rather like streamlining a tangled jumble of circuits so they can
work more effectively. Any experience, or substance, that affects
this process has the potential to produce long-term psychological
Recent research in Europe, and in the
UK, has suggested that people who have a family background of
mental illness – and so probably have a genetic vulnerability
anyway - are more likely to develop schizophrenia if they use
cannabis as well.
Physical health problems
The main risk to physical health from cannabis is probably from
the tobacco that is is often smoked with.
Is there such a thing as ‘cannabis
Recent research in Denmark suggests that yes,
there is. It is a short-lived psychotic disorder that seems to be
brought on by cannabis use but which subsides fairly quickly once
the individual has stopped using it. It's quite unusual though – in
the whole of Denmark they found only around 100 new cases per
However, they also found that:
- Three quarters had a different psychotic disorder diagnosed
within the next year.
- Nearly half still had a psychotic disorder 3 years later.
So, it also seems probable that nearly half of
those diagnosed as having cannabis psychosis are actually showing
the first signs of a more long-lasting psychotic disorder, such as
schizophrenia. It may be this group of people who are particularly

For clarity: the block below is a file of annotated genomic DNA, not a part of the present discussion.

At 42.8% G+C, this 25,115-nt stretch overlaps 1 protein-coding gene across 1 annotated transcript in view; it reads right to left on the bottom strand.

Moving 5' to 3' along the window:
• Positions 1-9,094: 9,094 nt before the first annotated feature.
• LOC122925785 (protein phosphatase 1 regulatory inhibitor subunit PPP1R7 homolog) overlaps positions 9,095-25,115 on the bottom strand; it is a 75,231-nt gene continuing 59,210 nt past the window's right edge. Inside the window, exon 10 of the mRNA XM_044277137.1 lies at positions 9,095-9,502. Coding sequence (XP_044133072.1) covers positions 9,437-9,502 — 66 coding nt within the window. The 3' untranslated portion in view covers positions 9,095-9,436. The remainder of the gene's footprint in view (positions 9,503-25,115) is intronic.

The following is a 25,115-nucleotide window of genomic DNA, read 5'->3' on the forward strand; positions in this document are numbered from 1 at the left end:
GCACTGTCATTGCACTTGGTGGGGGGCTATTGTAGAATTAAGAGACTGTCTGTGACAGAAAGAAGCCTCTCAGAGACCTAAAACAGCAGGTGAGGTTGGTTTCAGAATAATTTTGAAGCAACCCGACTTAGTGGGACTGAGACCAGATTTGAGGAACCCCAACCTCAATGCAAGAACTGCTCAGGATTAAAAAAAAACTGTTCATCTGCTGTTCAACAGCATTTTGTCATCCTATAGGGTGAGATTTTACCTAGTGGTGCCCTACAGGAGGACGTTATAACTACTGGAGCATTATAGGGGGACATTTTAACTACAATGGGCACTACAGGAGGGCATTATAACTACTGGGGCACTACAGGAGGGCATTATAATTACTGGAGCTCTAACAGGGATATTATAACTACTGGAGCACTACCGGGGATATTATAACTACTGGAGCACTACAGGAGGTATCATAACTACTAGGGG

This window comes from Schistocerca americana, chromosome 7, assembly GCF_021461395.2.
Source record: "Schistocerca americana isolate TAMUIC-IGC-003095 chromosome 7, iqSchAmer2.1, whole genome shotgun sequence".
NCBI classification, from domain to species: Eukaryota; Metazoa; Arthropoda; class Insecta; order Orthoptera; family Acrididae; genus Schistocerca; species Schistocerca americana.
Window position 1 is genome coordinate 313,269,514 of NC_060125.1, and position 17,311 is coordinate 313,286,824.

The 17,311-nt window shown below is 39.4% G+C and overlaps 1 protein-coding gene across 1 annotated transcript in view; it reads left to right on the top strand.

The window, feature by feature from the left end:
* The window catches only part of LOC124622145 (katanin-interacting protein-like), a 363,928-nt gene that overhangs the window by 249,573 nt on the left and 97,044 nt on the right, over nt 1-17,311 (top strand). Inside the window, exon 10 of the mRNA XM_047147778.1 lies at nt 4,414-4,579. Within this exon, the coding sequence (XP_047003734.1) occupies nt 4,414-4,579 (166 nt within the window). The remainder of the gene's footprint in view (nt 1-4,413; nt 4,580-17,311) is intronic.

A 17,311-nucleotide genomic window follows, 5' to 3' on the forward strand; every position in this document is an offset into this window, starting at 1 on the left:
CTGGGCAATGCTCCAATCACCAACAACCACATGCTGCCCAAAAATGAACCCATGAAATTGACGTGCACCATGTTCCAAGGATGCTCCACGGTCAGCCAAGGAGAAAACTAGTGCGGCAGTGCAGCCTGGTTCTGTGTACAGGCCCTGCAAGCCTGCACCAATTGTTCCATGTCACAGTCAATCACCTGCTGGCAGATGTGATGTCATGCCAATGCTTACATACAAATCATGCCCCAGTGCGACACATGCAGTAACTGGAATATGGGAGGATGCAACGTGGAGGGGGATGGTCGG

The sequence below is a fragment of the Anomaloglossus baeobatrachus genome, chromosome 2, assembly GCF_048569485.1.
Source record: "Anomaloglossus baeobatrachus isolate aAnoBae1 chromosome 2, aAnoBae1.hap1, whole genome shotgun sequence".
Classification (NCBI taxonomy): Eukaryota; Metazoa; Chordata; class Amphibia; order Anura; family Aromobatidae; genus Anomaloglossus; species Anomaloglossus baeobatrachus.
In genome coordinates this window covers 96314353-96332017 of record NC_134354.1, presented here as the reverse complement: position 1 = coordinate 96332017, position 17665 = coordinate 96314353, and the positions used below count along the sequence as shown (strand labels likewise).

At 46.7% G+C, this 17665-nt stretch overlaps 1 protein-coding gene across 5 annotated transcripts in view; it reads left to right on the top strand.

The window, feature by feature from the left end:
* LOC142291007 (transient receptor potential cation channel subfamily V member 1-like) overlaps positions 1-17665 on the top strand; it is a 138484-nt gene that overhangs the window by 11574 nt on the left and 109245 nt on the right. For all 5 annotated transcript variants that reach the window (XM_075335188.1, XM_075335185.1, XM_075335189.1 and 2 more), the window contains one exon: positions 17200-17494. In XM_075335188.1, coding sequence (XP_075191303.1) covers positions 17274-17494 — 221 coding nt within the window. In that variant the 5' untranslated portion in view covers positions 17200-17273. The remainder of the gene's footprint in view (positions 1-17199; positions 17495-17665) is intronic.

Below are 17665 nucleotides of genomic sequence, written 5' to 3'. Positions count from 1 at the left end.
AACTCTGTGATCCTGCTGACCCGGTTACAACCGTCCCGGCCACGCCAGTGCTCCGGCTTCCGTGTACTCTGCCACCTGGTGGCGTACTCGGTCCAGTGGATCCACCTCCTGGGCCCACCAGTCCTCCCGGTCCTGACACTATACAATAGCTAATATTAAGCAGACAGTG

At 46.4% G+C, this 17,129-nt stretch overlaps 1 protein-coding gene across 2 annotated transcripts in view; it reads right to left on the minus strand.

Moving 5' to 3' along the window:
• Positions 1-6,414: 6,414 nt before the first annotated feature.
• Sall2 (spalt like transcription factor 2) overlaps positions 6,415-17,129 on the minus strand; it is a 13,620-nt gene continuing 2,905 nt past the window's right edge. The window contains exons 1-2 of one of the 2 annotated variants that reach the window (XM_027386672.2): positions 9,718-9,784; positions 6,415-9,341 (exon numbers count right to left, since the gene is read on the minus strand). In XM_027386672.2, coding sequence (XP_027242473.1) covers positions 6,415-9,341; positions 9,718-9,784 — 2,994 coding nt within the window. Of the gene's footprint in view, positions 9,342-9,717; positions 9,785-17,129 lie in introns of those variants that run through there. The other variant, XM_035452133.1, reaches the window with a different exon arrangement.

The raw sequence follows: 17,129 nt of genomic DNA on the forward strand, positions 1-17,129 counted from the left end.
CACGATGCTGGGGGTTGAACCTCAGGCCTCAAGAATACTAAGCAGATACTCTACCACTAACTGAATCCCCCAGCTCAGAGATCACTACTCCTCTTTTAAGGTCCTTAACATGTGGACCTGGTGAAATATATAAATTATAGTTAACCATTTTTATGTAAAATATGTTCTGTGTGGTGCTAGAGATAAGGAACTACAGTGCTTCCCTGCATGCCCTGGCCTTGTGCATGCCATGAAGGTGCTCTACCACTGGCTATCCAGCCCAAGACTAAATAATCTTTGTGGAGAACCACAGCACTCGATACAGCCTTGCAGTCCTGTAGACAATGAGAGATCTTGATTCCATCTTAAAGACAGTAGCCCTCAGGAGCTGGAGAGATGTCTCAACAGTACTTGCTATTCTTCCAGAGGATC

vulnerable to the effects of cannabis, and so should probably avoid
it in the future.
Is cannabis addictive?
It has some of the features of addictive drugs
- tolerance – having to take more and more to get the same
- withdrawal symptoms. These have been shown in heavy users and
- decreased appetite
- sleep difficulty
- weight loss
- aggression and/or anger
- strange dreams. .
These symptoms of withdrawal produce about
the same amount of discomfort as withdrawing from tobacco.
For regular, long-term users:
- 3 out of 4 experience cravings;
- half become irritable;
- 7 out of 10 switch to tobacco in an
attempt to stay off cannabis.
The irritability, anxiety and problems with
sleeping usually appear 10 hours after the last joint, and peak at
around one week after the last use of the drug.
The user feels they have to have it and spends
much of their life seeking, buying and using it. They cannot stop
even when other important parts of their life (family, school,